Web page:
U.S. railroad operators have agreed new safety procedures to reduce the number of fiery derailments involving crude-carrying trains and cut the risk of a catastrophic explosion in a densely populated urban center.
The agreement between the Association of American Railroads (AAR) and the U.S. Department of Transportation (DOT), announced on Friday, builds on safety enhancements many rail operators had already implemented individually.
Most of the major railroads in the United States and Canada had already agreed to designate trains carrying 20 or more tank cars of crude or ethanol as “key trains” following a series of train fires.
The designation, which is also used for trains carrying explosive, toxic and nuclear materials, gives them priority over all other traffic on the network, limits them to a maximum speed of 50 miles per hour, and requires comprehensive risk assessment and route-planning procedures.
From the end of March, however, the railroads will step up track inspections along routes which are used by trains carrying 20 or more carloads of oil.
Cracked or broken rails are one of the most common causes of derailments. Crude shippers and the oil industry have complained that railroads have not done enough to keep their trains on the rails, and blamed the train companies for the recent spate of fires.
Enhanced inspections - including high-tech measurements of track geometry, such as curvature and alignment - will go beyond current standards set by the Federal Railroad Administration (FRA) and are meant to demonstrate rail operators are doing all they can to avoid accidents.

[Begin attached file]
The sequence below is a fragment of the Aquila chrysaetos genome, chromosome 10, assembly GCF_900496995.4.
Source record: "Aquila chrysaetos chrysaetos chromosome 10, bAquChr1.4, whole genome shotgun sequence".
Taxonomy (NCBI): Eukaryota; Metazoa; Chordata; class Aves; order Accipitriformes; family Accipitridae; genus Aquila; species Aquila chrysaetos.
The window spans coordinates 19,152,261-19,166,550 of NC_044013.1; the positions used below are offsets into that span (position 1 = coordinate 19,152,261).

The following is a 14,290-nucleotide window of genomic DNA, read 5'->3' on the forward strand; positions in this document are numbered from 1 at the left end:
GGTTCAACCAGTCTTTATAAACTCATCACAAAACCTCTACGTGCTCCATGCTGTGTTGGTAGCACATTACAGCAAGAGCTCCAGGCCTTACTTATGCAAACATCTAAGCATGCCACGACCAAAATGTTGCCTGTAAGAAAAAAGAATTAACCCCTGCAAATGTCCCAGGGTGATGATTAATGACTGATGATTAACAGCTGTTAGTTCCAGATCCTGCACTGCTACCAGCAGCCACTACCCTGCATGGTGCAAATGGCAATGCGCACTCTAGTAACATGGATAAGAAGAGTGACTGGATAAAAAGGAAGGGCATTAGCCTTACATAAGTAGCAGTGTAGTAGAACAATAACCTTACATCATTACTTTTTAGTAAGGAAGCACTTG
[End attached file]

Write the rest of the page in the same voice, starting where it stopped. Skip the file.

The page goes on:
Railroads have also agreed to use better braking systems on all 20-car crude-carrying trains that will enable brakes to be applied from both ends of the train to stop it faster in the event of an emergency.
Speed has been identified as a major contributor in crude-by-rail (CBR) accidents. The faster the train or trains are moving when an incident occurs, the more likely tank cars are to rupture and lose some or all of their contents, heightening the fire risk.
From July 1, any 20-car crude-carrying train that includes at least one tank car of the old Class 111 design will be subjected to an even lower speed limit of 40 miles per hour when travelling through any one of 46 high-threat-urban areas (HTUAs) designated by the U.S. Department of Homeland Security.
The full list of high-threat-urban areas is published in Title 49 Part 1580 of the Code of Federal Regulations, but it includes the metropolitan areas of New York, Detroit, Chicago, Washington DC, Houston and New Orleans, all of which are major destinations or transit points for the crude-by-rail business.
Derailments in one of these areas pose the greatest risk to life and property, as well as the biggest potential liability for the railroads, so it makes sense to reduce train speeds, and kinetic energy on impact, even further in them.
From the beginning of July, all railroads have promised to start using the Rail Corridor Risk Management System (RCRMS) for 20-car trains to determine the safest route.
RCRMS was developed in the wake of September 11, 2001, to keep trains carrying the most hazardous materials away from urban centres as much as possible.
It takes account of 27 risk factors (including population density along the route, trip length, local emergency response capability, track quality and signal systems) to identify the safest route.
So far RCRMS has been used for the most dangerous class of hazmat (inhalation poisons, radiological materials and explosives) but it will now be extended to crude trains.
Oil Tank Cars
The explanation for so many fiery train derailments involving unit trains carrying crude oil is becoming much clearer.
There are two related problems: the old tank cars being used to carry most crude are not strong enough to resist the forces involved in a crash, and the crude is more volatile and flammable than previously thought.